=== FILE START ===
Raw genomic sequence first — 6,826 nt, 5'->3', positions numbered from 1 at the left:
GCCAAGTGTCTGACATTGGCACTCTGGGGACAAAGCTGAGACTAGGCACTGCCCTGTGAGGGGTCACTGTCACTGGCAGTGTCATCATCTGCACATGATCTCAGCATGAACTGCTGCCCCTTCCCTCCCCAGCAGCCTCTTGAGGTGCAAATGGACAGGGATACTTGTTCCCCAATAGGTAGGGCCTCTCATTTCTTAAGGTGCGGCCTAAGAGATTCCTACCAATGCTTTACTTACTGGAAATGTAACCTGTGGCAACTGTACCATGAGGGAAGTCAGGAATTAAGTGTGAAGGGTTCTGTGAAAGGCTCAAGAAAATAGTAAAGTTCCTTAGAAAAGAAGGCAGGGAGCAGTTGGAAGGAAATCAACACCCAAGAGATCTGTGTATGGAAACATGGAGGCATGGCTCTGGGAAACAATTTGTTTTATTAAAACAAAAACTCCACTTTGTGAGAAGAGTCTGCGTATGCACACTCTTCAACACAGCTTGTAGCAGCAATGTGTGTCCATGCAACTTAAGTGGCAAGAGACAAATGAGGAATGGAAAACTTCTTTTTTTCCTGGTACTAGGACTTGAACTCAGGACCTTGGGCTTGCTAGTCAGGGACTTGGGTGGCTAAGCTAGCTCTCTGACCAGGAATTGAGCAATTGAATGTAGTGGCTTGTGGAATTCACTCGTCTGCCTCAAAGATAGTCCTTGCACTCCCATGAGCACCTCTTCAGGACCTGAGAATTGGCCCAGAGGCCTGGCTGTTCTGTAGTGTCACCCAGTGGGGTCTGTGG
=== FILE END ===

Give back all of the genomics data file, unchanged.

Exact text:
Raw genomic sequence first — 6,826 nt, 5'->3', positions numbered from 1 at the left:
GCCAAGTGTCTGACATTGGCACTCTGGGGACAAAGCTGAGACTAGGCACTGCCCTGTGAGGGGTCACTGTCACTGGCAGTGTCATCATCTGCACATGATCTCAGCATGAACTGCTGCCCCTTCCCTCCCCAGCAGCCTCTTGAGGTGCAAATGGACAGGGATACTTGTTCCCCAATAGGTAGGGCCTCTCATTTCTTAAGGTGCGGCCTAAGAGATTCCTACCAATGCTTTACTTACTGGAAATGTAACCTGTGGCAACTGTACCATGAGGGAAGTCAGGAATTAAGTGTGAAGGGTTCTGTGAAAGGCTCAAGAAAATAGTAAAGTTCCTTAGAAAAGAAGGCAGGGAGCAGTTGGAAGGAAATCAACACCCAAGAGATCTGTGTATGGAAACATGGAGGCATGGCTCTGGGAAACAATTTGTTTTATTAAAACAAAAACTCCACTTTGTGAGAAGAGTCTGCGTATGCACACTCTTCAACACAGCTTGTAGCAGCAATGTGTGTCCATGCAACTTAAGTGGCAAGAGACAAATGAGGAATGGAAAACTTCTTTTTTTCCTGGTACTAGGACTTGAACTCAGGACCTTGGGCTTGCTAGTCAGGGACTTGGGTGGCTAAGCTAGCTCTCTGACCAGGAATTGAGCAATTGAATGTAGTGGCTTGTGGAATTCACTCGTCTGCCTCAAAGATAGTCCTTGCACTCCCATGAGCACCTCTTCAGGACCTGAGAATTGGCCCAGAGGCCTGGCTGTTCTGTAGTGTCACCCAGTGGGGTCTGTGG